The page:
In 1962, Rachel Carson wrote a best selling book, Silent Spring, that told how DDT was killing wildlife. The companies that made DDT tried to stop her by saying she was not a real scientist, and that she was a bad person. But most people knew she was right. By 1972, the United States made it illegal to use DDT.

Rachel Carson helped make the world better for both human beings and wildlife.

Harriet Tubman

Harriet Tubman, public domain image

Harriet Tubman was born into slavery in Maryland, probably in 1822. In 1849, when she was about 27 years old, she freed herself and escaped to Pennsylvania. After she was free, she returned more than a dozen times to slave states to help more than 70 en-slaved African Americans free themselves. Then during the Civil War, she served the U.S. Army as a scout.

To help other African Americans escape from slavery, Harriet Tubman had excellent outdoors skills. She was a skilled hiker, able to walk hundreds of miles with almost no equipment. She could find her way on long journeys using the sun and stars. She knew how to travel without leaving anything that would allow slave catchers to follow her.

She was also a superb naturalist. She could live off the land, and knew which plants were edible. She knew how to hunt animals for food, how to skin them and cook them. She also knew about herbal remedies, and could find plants to clean wounds or relieve pain. All these skills were important in helping African Americans escape to freedom.

Harriet Tubman used her outdoors skills, and her knowledge of the natural world, to make the world a better place.

Ecojustice Elder Posters

These 8-1/2 by 11 inch posters may be enlarged to 11 by 17 inch size on a photocopier. We post these in the class meeting area, and refer to them when we talk about the Elders.

Click on the image above for PDFs of all the Ecojustice Elders posters

Ecojustice Principles and Our Elders

Back in 1991, people from all over the United States attended a big meeting, the “National People of Color Environmental Leadership Summit,” to talk about “environmental justice.” What they called “environmental justice” is a lot like what we call ECOJUSTICE.

The people at this conference wanted to figure out how they could protect both the natural world, and human beings. So they wrote down 18 principles of environmental justice.

Here are 6 of those principles that are especially important for Ecojustice Camp. Each of the first 5 of these principles especially important to one of our Ecojustice Elders. The last principle is for all of us!

The Earth is Sacred: Henry Thoreau

Our first principle is that the earth, and all beings on the earth, are sacred and should not be destroyed. Henry Thoreau showed us how we could live our lives in balance with Nature.

“Ecojustice affirms the sacredness of Mother Earth, ecological unity, and the interdependence of all species, and the right to be free from ecological destruction.”

A Special Place for Native People: Ishi

A second principle is that we believe Native Peoples, also known as Native Americans or American Indians, have a special role in deciding how we will all take care of Nature. As a Native American, Ishi showed other Americans how to live in harmony with Nature.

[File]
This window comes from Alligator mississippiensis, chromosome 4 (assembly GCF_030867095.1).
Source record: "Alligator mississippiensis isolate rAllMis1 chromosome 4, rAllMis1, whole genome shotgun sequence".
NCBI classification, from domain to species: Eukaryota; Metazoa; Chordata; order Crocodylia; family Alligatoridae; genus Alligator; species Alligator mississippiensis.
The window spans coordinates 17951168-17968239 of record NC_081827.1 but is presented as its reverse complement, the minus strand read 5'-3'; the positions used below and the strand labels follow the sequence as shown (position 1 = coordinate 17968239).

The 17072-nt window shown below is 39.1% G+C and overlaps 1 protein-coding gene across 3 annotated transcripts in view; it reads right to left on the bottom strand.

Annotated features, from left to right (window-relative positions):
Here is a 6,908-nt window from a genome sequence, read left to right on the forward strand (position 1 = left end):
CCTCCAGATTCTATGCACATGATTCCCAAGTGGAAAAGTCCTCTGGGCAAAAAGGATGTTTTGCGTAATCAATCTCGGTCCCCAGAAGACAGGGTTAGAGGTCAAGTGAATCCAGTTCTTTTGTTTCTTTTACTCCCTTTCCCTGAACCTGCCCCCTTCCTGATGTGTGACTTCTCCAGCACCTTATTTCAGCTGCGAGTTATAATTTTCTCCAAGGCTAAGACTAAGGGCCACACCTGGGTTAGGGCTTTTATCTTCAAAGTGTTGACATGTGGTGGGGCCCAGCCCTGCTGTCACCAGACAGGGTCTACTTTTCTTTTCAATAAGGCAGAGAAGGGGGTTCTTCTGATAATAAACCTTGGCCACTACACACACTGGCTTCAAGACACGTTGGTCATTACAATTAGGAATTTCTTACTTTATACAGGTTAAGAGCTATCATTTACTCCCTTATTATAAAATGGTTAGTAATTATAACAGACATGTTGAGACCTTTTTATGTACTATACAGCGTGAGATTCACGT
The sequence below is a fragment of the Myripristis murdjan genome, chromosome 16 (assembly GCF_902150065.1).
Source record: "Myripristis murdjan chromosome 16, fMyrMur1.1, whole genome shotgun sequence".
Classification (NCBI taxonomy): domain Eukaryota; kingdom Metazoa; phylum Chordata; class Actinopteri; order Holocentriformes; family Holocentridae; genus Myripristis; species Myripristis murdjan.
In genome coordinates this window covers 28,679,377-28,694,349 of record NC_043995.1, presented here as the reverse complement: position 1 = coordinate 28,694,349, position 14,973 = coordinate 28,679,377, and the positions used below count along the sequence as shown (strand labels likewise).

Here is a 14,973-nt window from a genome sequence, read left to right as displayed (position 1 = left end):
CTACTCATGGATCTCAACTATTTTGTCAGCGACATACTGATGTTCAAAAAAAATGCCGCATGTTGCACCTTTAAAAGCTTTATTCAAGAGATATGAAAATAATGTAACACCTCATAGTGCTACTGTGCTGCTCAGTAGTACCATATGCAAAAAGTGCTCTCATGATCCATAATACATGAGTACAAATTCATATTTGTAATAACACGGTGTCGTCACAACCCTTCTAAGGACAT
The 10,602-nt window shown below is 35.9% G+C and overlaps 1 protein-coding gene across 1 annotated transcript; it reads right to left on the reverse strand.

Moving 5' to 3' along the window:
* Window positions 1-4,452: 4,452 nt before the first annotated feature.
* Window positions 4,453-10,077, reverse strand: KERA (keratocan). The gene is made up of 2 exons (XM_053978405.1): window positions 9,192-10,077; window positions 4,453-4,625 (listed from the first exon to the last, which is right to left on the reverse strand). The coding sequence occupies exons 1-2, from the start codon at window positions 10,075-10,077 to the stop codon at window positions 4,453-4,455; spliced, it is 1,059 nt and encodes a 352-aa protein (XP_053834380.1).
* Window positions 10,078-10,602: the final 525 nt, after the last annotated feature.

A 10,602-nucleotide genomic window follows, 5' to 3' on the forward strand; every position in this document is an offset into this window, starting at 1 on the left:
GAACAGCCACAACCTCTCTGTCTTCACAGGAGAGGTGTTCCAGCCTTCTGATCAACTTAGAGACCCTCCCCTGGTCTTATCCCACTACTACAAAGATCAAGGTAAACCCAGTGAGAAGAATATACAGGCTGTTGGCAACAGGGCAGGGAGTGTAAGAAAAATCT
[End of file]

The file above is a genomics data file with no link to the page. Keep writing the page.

“Ecojustice must recognize a special legal and natural relationship of Native Peoples to the United States through treaties, agreements, compacts, and covenants affirming sovereignty and self-determination.”

Ecological Workplaces: Cesar Chavez

The next ecojustice principle is that we should all be safe from environmental problems, whether we are at work or at home. Cesar Chavez showed us how safety for farm workers means safer food and a better environment for everyone.

“Ecojustice affirms the right of all workers to a safe and healthy work environment without being forced to choose between an unsafe livelihood and unemployment.”

Balance with Nature: Wangari Maathai

Our fourth principle says that whether we live in the city or in the country, we need to live in balance with Nature. Wangari Maathai showed us how the simple act of planting trees could help us live in better balance with Nature, no matter where we live.

“Ecojustice affirms the need for urban and rural ecological policies to clean up and rebuild our cities and rural areas in balance with nature, honoring the cultural integrity of all our communities, and provided fair access for all to the full range of resources.”

Stop Toxic Pollution: Rachel Carson

Another principle says that we do not want to pollute our land, our water, and our air with toxic stuff. Rachel Carson worked hard to stop people from putting toxic chemicals into the environment.

“Ecojustice demands the cessation of the production of all toxins, hazardous wastes, and radioactive materials, and that all past and current producers be held strictly accountable for detoxification and the containment at the point of production.”

Self Determination: Harriet Tubman

Another ecojustice principle says that all people have the right to set the course for their own lives. Harriet Tubman used her skills as a naturalist to help enslaved people escape to freedom. Only with freedom can people have the right of self-determination.

“Ecojustice affirms the fundamental right to political, economic, cultural and environmental self determination of all peoples.”

Other Ecojustice Elders To Find Out About

Anne Anderson — an ordinary person who fought against toxic pollution in her community

David Suzuki — journalist and environmental activist

Vadana Shiva — ecofeminist and activist

Winona LaDuke — economist and environmentalist

Catherine Coleman Flowers — environmental health researcher who has worked on wastewater issues

Esther Gulick, Sylvia McLaughlin, and Kay Kerr — they “saved the Bay”

Van Jones — a lawyer who advocates for “green jobs”

Nalleli Cobo — she fought Big Oil and won